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McClatchy Newspapers (MCT) - The world's first natural-gas-powered lawnmower is ready to roll,

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Highlights

By Steve Everly
McClatchy Newspapers (www.mctdirect.com)
4/23/2009 (1 decade ago)

Published in Home & Food

The Dixie Chopper Eco-Eagle made its debut this week in Orlando at the Alternative Fuels & Vehicles National Conference, a gasoline-free gathering of the latest innovations in cars and trucks.

And one lawnmower.

The Eco-Eagle is meant for commercial use, cutting 5 ˝-foot-wide swaths of grass at eight acres an hour. Most Dixie Chopper models use gasoline or diesel. But the company has a budding alternative-fuel reputation and sells the first propane-powered commercial mower.

Dixie Chopper burnished that reputation with the unveiling here of the natural-gas-fueled Eco-Eagle. But the company isn't taking credit for deciding to build the mower. The give the credit to a Kansas City, Mo., official.

"Sam was the inspiration," said Mitch Wallace, a government fleet representative for Dixie Chopper.

That would be Sam Swearngin, acting fleet administrator for the city of Kansas City, which also is known for alternative fuel use and placed third among U.S. municipalities in one ranking.

"Every vehicle the city has uses some form of alternative fuel, be it electric, natural gas, biodiesel or ethanol (blends)," he said.

Swearngin was on a panel at the conference in Orlando, sharing the city's decade or so of alternative-fuel experience. The city increasingly has been using compressed natural gas, which now powers about 10 percent of the city's 225-vehicle fleet.

When Swearngin saw Dixie Chopper's propane-fueled model, he urged the company to build one that runs on natural gas. Propane sometimes is made from oil, most of which is imported, so he thought why not just use natural gas, which in the U.S. comes mainly from domestic sources. In addition, Kansas City and other municipalities have the necessary natural-gas filling stations.

Not surprisingly, Swearngin is ready to place an order for a half-dozen Eco-Eagle mowers, which will be used on the city's parks and other properties. Another advantage for the city will be mowing even when a smog alerts shuts down gasoline mowers.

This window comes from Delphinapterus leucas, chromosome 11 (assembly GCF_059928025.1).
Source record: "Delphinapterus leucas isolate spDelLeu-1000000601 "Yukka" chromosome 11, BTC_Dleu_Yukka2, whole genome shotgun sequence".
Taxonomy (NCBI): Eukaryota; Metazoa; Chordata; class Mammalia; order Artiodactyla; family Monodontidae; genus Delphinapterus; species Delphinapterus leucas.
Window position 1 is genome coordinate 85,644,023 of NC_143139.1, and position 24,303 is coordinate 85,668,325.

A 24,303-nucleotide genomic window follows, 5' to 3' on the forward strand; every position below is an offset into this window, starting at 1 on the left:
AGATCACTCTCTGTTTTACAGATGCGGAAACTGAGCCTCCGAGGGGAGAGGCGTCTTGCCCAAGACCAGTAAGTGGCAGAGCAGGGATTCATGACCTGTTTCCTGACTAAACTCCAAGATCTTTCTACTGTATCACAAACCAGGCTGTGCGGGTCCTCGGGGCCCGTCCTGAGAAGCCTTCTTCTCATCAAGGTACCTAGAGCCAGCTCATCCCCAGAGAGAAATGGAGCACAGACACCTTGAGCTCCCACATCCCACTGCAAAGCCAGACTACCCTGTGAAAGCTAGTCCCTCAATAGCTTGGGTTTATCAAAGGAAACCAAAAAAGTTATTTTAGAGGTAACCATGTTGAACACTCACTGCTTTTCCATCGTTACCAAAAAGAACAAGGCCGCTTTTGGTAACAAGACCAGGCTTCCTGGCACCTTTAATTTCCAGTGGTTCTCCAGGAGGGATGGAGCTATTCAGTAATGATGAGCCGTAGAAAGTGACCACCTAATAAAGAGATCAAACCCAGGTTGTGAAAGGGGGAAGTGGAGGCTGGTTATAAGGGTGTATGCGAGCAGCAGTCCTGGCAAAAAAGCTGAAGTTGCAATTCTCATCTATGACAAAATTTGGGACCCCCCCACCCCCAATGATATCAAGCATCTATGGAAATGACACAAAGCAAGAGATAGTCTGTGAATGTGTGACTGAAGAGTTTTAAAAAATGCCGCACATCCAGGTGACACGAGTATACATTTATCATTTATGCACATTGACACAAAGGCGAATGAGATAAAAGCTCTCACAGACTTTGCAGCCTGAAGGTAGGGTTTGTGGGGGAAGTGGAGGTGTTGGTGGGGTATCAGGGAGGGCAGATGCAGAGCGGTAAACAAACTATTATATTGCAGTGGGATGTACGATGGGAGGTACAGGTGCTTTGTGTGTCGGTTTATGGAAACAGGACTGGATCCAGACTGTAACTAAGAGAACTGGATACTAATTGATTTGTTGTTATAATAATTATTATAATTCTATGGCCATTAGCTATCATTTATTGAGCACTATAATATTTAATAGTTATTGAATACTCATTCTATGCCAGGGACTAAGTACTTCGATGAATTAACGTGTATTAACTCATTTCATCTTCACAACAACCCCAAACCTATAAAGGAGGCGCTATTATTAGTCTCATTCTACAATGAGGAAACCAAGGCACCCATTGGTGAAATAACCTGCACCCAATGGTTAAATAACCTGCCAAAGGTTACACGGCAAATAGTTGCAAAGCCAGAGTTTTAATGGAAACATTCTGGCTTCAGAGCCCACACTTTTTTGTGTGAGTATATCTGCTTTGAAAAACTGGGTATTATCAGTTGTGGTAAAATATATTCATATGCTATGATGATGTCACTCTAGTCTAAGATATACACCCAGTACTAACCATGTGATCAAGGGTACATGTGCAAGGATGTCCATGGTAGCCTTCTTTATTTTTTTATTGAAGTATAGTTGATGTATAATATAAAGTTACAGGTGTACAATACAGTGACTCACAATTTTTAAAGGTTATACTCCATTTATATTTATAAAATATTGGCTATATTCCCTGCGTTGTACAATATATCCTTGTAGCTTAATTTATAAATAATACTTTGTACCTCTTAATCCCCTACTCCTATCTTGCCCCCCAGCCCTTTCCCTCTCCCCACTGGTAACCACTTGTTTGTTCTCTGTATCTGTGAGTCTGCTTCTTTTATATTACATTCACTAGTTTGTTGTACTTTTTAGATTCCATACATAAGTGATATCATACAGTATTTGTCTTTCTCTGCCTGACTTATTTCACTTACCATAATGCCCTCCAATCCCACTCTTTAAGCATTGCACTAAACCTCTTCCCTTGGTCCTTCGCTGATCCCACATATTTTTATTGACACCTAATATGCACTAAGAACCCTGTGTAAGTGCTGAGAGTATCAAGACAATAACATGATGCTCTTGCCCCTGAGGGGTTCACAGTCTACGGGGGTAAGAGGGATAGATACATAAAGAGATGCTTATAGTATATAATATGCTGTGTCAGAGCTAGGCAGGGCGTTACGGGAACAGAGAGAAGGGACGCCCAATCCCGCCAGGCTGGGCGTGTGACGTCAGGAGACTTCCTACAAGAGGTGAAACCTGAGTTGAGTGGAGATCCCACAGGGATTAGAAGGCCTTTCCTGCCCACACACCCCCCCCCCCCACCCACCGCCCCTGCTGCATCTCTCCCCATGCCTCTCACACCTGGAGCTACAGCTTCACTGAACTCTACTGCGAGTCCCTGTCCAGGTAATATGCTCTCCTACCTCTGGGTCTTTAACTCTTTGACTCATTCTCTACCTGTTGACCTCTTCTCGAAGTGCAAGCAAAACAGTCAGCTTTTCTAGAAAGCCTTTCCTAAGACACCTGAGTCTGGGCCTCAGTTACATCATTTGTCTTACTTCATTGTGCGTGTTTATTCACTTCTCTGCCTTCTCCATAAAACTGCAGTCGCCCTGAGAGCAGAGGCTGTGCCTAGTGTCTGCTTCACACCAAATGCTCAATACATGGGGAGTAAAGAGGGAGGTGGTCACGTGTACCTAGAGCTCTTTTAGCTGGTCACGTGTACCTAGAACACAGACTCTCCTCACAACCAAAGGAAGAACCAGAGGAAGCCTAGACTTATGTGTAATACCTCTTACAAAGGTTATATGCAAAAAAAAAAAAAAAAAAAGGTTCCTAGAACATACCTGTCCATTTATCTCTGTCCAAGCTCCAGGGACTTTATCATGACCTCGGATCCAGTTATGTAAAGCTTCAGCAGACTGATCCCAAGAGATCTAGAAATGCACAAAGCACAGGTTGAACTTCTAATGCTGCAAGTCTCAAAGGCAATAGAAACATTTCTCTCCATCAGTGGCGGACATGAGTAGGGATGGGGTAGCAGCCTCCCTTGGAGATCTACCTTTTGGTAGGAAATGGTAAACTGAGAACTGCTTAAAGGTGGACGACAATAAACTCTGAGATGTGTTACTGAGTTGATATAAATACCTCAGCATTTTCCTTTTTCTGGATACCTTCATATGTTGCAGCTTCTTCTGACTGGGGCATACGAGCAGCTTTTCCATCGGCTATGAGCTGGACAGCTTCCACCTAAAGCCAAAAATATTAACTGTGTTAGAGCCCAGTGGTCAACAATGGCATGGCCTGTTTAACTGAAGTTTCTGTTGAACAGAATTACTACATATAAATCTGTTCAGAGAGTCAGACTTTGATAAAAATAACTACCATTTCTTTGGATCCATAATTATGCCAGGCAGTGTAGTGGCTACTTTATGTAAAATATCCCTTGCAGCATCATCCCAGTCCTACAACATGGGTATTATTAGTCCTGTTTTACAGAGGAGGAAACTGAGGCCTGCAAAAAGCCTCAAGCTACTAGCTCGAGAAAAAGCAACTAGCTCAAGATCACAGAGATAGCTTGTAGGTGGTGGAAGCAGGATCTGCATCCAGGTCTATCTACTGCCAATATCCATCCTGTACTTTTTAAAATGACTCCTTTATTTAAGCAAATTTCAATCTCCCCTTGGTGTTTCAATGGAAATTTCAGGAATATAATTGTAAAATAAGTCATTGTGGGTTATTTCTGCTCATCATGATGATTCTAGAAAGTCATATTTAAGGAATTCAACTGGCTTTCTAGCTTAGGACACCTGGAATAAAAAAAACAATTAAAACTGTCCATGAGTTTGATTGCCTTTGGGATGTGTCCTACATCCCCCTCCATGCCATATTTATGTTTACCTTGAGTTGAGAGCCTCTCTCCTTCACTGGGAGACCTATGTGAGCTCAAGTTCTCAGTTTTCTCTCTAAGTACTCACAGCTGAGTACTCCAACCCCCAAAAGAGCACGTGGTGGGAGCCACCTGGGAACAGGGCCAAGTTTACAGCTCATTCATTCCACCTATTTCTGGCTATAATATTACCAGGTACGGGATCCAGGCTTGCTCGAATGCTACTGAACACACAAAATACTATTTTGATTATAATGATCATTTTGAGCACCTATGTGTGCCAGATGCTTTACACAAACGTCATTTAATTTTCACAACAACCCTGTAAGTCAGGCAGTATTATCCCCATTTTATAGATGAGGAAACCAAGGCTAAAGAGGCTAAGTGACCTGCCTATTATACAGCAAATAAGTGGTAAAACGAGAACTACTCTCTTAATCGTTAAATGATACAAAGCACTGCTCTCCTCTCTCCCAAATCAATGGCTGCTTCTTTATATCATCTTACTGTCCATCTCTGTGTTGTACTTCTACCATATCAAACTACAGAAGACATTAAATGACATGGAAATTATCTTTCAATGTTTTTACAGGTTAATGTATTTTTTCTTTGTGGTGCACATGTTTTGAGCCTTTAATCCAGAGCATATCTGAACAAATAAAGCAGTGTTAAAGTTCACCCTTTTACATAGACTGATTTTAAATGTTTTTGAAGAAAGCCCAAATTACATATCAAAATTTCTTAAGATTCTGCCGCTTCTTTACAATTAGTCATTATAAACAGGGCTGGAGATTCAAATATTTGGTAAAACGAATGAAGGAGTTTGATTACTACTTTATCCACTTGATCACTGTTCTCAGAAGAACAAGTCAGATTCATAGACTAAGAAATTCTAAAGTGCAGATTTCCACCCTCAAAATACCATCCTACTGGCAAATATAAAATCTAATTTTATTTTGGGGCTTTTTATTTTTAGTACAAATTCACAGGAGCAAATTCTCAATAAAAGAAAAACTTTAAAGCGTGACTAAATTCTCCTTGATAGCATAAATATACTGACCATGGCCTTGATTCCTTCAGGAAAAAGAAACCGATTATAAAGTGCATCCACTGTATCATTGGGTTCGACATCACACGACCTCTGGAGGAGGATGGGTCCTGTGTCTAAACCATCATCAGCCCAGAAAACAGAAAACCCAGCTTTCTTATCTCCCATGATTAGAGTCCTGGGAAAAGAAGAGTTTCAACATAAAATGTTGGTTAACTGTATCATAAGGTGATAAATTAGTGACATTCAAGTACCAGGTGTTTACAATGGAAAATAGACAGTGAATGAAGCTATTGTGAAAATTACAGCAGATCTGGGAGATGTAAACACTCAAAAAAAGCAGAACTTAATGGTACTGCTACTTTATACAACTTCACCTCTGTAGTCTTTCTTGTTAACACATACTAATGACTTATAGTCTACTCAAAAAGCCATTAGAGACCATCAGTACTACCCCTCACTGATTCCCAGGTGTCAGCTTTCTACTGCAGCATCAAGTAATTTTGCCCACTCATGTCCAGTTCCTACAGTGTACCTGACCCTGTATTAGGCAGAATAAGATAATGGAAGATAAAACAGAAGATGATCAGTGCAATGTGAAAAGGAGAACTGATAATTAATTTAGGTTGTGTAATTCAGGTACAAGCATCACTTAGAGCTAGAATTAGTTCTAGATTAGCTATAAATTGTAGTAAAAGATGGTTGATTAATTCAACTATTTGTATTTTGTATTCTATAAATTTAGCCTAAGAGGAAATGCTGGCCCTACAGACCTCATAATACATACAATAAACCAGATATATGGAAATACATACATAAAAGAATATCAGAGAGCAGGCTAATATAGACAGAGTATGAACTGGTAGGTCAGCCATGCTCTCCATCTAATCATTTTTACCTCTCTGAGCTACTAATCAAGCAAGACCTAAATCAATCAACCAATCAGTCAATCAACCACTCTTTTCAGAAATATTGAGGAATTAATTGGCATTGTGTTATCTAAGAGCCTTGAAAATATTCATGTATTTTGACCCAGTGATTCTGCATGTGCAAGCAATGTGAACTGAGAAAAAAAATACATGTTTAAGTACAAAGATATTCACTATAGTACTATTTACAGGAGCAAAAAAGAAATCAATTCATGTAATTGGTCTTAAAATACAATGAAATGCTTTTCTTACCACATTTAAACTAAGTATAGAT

Dixie Chopper mowers are made in Indiana and are bought mainly by governments and commercial-mowing companies _ although an occasional homeowner with a big yard and deep pockets will order one. They start at $4,000 and go up to $10,000 for deluxe models. The compressed-natural-gas version adds an additional $5,000 to the deluxe price.

The mowers have dimensions that rival some cars _ but only one seat _ and luxuries that start and end with a sun canopy and a place to plug in an iPod. Its necessities include two large tanks that hold enough natural gas to run the mower for up to 7 ˝ hours.

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The mower has gotten considerable buzz at the Orlando conference. At an opening parade, the mower took its place in a line of vehicles that included a hydrogen-powered bus and electric cars.

Company officials were worried that the mowers would seem like a novelty, but by the conference's second day, they had several orders in hand.

"I'm feeling better," said Rick Judy, marketing manager for Dixie Chopper. "This trip was well worth it."

Electric mowers have a niche in the consumer market, and gasoline lawnmowers are becoming more environmentally friendly as federal regulations take effect.

The Union of Concerned Scientists said further improvements were eagerly awaited because a lawnmower running for an hour released as much pollution as eight new cars running at 55 mile per hour for the same amount of time.

Is there a future for natural-gas mowers? The question was put to T. Boone Pickens, who was at the conference touting his plan to use more natural gas in heavy-duty trucks and cars.

"It it's American, I'm for it," he said about the unconventional mower.

___

The Dixie Chopper Eco-Eagle

Width: 6 feet

Length: 7 feet

Cut: 5 ˝ feet wide

Price: $15,000

Fuel: Compressed natural gas.

Pollution: A small fraction of a gasoline-powered mower.

___

© 2009, The Kansas City Star.

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